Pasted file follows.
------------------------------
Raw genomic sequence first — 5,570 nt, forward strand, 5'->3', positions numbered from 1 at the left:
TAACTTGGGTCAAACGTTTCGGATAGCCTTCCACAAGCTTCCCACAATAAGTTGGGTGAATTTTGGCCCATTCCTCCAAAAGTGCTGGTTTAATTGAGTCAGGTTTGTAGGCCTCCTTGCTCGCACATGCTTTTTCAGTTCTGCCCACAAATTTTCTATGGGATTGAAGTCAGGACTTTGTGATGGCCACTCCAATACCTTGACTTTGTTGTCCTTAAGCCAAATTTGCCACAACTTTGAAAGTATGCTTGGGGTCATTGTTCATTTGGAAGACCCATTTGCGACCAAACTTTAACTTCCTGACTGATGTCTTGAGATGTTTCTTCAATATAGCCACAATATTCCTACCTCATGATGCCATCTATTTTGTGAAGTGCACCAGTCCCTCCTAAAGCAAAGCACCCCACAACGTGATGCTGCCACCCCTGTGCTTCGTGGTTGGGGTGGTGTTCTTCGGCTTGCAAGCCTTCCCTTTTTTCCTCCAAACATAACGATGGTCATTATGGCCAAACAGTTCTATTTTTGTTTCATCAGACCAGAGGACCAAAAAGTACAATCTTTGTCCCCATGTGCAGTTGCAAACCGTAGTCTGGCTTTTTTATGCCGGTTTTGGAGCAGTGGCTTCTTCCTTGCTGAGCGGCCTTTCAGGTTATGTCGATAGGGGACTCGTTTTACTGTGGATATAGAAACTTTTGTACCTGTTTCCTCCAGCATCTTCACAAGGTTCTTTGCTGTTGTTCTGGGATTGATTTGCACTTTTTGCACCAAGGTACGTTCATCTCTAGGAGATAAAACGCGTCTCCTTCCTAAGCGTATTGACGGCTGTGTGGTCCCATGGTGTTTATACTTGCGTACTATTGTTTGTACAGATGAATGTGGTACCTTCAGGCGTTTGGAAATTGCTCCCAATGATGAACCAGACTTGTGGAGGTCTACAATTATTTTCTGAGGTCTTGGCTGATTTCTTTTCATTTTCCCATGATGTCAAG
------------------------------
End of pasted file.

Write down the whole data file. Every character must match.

Raw genomic sequence first — 5,570 nt, forward strand, 5'->3', positions numbered from 1 at the left:
TAACTTGGGTCAAACGTTTCGGATAGCCTTCCACAAGCTTCCCACAATAAGTTGGGTGAATTTTGGCCCATTCCTCCAAAAGTGCTGGTTTAATTGAGTCAGGTTTGTAGGCCTCCTTGCTCGCACATGCTTTTTCAGTTCTGCCCACAAATTTTCTATGGGATTGAAGTCAGGACTTTGTGATGGCCACTCCAATACCTTGACTTTGTTGTCCTTAAGCCAAATTTGCCACAACTTTGAAAGTATGCTTGGGGTCATTGTTCATTTGGAAGACCCATTTGCGACCAAACTTTAACTTCCTGACTGATGTCTTGAGATGTTTCTTCAATATAGCCACAATATTCCTACCTCATGATGCCATCTATTTTGTGAAGTGCACCAGTCCCTCCTAAAGCAAAGCACCCCACAACGTGATGCTGCCACCCCTGTGCTTCGTGGTTGGGGTGGTGTTCTTCGGCTTGCAAGCCTTCCCTTTTTTCCTCCAAACATAACGATGGTCATTATGGCCAAACAGTTCTATTTTTGTTTCATCAGACCAGAGGACCAAAAAGTACAATCTTTGTCCCCATGTGCAGTTGCAAACCGTAGTCTGGCTTTTTTATGCCGGTTTTGGAGCAGTGGCTTCTTCCTTGCTGAGCGGCCTTTCAGGTTATGTCGATAGGGGACTCGTTTTACTGTGGATATAGAAACTTTTGTACCTGTTTCCTCCAGCATCTTCACAAGGTTCTTTGCTGTTGTTCTGGGATTGATTTGCACTTTTTGCACCAAGGTACGTTCATCTCTAGGAGATAAAACGCGTCTCCTTCCTAAGCGTATTGACGGCTGTGTGGTCCCATGGTGTTTATACTTGCGTACTATTGTTTGTACAGATGAATGTGGTACCTTCAGGCGTTTGGAAATTGCTCCCAATGATGAACCAGACTTGTGGAGGTCTACAATTATTTTCTGAGGTCTTGGCTGATTTCTTTTCATTTTCCCATGATGTCAAG